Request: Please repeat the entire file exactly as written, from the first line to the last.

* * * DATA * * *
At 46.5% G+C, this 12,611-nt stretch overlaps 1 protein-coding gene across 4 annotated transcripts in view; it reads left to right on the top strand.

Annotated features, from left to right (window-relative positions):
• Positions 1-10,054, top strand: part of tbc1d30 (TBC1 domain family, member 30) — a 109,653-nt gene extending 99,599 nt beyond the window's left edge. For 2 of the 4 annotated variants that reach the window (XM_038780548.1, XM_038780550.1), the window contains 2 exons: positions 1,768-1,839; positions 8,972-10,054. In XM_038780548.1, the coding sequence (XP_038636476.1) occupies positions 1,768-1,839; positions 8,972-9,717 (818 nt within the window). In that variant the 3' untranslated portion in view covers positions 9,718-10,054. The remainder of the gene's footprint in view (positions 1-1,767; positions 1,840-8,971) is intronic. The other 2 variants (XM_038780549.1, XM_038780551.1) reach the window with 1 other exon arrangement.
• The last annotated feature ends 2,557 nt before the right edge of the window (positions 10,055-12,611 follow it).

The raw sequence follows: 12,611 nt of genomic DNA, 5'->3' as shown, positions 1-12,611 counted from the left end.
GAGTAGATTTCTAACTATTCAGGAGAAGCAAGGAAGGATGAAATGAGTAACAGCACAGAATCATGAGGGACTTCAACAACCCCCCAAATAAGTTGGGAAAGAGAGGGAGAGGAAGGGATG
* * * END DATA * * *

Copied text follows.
At 46.5% G+C, this 12,611-nt stretch overlaps 1 protein-coding gene across 4 annotated transcripts in view; it reads left to right on the top strand.

Annotated features, from left to right (window-relative positions):
• Positions 1-10,054, top strand: part of tbc1d30 (TBC1 domain family, member 30) — a 109,653-nt gene extending 99,599 nt beyond the window's left edge. For 2 of the 4 annotated variants that reach the window (XM_038780548.1, XM_038780550.1), the window contains 2 exons: positions 1,768-1,839; positions 8,972-10,054. In XM_038780548.1, the coding sequence (XP_038636476.1) occupies positions 1,768-1,839; positions 8,972-9,717 (818 nt within the window). In that variant the 3' untranslated portion in view covers positions 9,718-10,054. The remainder of the gene's footprint in view (positions 1-1,767; positions 1,840-8,971) is intronic. The other 2 variants (XM_038780549.1, XM_038780551.1) reach the window with 1 other exon arrangement.
• The last annotated feature ends 2,557 nt before the right edge of the window (positions 10,055-12,611 follow it).

The raw sequence follows: 12,611 nt of genomic DNA, 5'->3' as shown, positions 1-12,611 counted from the left end.
GAGTAGATTTCTAACTATTCAGGAGAAGCAAGGAAGGATGAAATGAGTAACAGCACAGAATCATGAGGGACTTCAACAACCCCCCAAATAAGTTGGGAAAGAGAGGGAGAGGAAGGGATG